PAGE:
• Drill 7 mm holes through the uprights for the adjusting bolts 45 mm from the bottom of each upright separated by 70 mm on each upright – Use a drill press for accuracy and drill in to the centre from each side of each upright. NOTE: I originally had the bolts only 50 mm apart, and the levers on the adjustment nuts collided. Putting the bolts 70 mm apart prevents this, but the sorting plate had to be drilled (12.5mm )to give clearance for the spring
  • Drill 8 mm holes to a depth of 12mm on the outside face of the fixed upright for the threaded inserts.
  • Screw the 90 mm uprights to the baseboard with 75 mm screws.
  • Put springs in between the fixed and the movable uprights to test clearances. I used 4 x 10 mm diameter springs, about 30 mm long. At full compression they were 15 mm long, so for a minimum gap between the uprights of 7 mm, there had to be at least 8 mm of extra space for the spring to compress into.
  • Drill 10 mm diameter holes about 10 mm deep in the fixed uprights where the springs will fit

HINT: When fitting the threaded inserts, it is best to thread them onto the end of the through bolt, just leaving enough room to put the hex key into the top of the insert, then, as you use the hex key to screw the insert into the hole, the through bolt keeps the insert aligned. (see photo) All-thread rod is OK for the through bolts, but I didn't have any with the M6 thread on it, so I used some 6 mm rod that I had on hand, and put threads on each end of it. (see photo)

  • Mount a 60 mm length of 25 mm angle on the right hand fixed upright to catch narrow screws that may fall through the guides. (see photos) It directs the screws into the first collection box, and minimises jamming
  • Cut a corresponding slot in the movable upright to allow clearance for the angle.
  • The movable uprights should be clear of the baseboard by about 1mm. It makes adjustment easier but mostly, it stops them vibrating against the baseboard and causing excessive noise.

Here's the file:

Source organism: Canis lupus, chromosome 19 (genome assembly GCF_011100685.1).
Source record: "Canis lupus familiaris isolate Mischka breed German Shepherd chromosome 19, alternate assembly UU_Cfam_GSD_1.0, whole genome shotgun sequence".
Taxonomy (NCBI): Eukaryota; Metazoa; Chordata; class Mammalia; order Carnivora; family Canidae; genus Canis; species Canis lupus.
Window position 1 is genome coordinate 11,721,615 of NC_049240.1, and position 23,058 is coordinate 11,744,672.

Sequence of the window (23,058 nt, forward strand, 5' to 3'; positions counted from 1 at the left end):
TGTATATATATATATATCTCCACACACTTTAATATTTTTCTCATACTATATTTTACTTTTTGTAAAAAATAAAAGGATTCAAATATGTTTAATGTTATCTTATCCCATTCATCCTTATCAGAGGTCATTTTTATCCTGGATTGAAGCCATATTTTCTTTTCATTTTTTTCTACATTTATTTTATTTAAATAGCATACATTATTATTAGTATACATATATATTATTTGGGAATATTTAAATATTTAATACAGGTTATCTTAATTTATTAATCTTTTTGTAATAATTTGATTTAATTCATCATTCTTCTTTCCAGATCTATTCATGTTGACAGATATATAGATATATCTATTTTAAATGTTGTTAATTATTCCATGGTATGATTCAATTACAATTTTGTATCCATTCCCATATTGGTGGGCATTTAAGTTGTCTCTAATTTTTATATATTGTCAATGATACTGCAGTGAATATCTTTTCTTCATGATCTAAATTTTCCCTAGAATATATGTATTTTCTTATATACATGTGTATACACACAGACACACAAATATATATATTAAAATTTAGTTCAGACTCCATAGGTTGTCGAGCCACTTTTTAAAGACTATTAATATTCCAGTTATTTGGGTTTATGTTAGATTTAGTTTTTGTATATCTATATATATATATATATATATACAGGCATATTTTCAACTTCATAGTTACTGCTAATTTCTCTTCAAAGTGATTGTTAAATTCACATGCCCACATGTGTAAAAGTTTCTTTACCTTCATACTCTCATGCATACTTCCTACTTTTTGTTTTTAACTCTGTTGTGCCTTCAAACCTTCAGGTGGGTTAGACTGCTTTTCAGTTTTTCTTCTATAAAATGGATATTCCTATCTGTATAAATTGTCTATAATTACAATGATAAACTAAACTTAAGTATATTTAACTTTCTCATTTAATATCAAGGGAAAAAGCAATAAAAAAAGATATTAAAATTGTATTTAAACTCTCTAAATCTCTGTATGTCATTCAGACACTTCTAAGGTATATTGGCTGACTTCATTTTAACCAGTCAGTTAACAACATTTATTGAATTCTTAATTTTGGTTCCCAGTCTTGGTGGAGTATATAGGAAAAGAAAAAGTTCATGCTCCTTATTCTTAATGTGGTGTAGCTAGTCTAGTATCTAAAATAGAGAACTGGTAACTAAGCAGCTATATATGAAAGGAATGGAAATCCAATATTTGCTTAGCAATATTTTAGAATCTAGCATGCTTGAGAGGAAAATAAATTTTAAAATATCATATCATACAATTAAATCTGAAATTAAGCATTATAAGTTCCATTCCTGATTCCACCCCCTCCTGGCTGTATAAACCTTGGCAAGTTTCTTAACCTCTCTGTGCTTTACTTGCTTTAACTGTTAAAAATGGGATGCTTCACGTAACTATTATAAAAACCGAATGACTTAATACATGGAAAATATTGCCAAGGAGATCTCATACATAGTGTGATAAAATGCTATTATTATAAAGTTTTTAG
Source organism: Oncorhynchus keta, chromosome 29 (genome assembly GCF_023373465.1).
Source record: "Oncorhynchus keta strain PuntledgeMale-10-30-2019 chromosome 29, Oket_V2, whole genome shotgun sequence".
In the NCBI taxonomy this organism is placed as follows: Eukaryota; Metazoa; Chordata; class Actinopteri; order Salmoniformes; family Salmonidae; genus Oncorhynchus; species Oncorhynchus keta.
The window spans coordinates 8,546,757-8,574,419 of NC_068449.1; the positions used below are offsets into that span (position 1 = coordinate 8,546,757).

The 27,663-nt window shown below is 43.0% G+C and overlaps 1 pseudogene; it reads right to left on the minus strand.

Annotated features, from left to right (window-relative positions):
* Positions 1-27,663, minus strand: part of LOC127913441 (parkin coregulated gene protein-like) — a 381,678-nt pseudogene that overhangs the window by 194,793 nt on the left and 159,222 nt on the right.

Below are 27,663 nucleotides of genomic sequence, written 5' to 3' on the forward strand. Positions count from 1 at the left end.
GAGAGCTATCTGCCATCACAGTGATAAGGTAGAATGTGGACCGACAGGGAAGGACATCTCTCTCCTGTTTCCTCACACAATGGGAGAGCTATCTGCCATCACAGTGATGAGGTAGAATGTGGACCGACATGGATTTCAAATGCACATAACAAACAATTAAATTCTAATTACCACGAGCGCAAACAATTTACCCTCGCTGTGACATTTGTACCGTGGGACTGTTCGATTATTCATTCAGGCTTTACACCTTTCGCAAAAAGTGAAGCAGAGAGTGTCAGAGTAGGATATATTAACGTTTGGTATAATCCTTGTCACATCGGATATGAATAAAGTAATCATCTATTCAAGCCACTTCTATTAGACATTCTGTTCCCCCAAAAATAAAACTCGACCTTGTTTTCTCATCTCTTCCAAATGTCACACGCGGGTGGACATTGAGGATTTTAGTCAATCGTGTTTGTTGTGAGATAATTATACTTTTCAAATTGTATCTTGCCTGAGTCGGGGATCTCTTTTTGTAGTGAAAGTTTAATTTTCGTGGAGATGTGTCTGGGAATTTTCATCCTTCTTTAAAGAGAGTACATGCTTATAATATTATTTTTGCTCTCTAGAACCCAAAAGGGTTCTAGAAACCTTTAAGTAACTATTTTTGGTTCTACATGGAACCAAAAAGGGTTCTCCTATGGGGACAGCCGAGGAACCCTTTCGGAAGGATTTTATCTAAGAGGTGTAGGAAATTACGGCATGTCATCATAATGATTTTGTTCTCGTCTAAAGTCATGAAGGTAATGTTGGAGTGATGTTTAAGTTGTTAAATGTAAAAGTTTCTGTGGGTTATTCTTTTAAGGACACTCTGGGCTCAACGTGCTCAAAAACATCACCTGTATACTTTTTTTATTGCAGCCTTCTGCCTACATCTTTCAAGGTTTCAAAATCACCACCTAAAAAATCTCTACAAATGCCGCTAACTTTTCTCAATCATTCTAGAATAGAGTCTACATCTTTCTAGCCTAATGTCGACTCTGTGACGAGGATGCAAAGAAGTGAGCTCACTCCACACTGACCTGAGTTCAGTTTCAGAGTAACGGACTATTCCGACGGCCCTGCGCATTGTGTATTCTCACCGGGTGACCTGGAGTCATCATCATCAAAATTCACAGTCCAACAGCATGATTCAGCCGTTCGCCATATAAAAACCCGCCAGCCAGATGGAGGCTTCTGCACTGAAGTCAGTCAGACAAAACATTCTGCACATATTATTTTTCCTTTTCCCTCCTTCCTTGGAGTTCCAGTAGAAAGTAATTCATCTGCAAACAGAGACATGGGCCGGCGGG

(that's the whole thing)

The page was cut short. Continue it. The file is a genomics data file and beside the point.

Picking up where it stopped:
• Cut the 3 mm flat Aluminium to length, (500 mm)
  • Drill and countersink mounting holes so it can later be screwed to the fixed uprights. Leave an overhang of 120 mm on the “feed” side and 40 mm on the “exit” side so that any screws that don't sort can be collected at the end.The flat guide has aluminium angle fixed under each end to give more rigidity and to direct the screws.

NOTE: This flat guide has a 45 degree chamfer filed on the top and bottom of the front edge so that the smaller screws can freely tip past the underside edge, and the longer screws don't “balance” on the top edge. (see photo of the long screw balancing)

  • Once all the cutting and bolting is done on the flat aluminium guide, it can be fixed to the uprights with 2 x 30mm screws. The chamfered edge of the flat guide must be directly in line with the outer face of the sorting plate. To get the position right, the sorting plate can be temporarily screwed to the uprights.
  • Install a 60 mm piece of 10 x 10 mm angle on the top of the movable guide to “push” loose screws over to the slot. (see photos)
  • Bolt the top baseboard loosely to the bottom board. The securing nuts should not put firm pressure on the rubber spacers, because this increases noise and vibration transmission.

Step 5: The Down Tubes:

Important: The upper 20 x 80 x 90 mm block that supports the vibratory end plate must be mounted before the receiver tubes are installed, because unless you use a pocket screw technique , once the tubes are in place there is no clearance to drive the screws into the block

Eight of the ten tubes are attached to 2 battens 40 mm x 20 mm x 270mm between the fixed uprights behind the sorting plate. (see photos and drawings)

The first 2 down tubes - for the 10mm and 13 mm screws - are installed on the movable guides so that the screws fall down them reliably: Short screws with large heads tend to overbalance and fall to the front of the sorting plate rather than going backwards through the slot.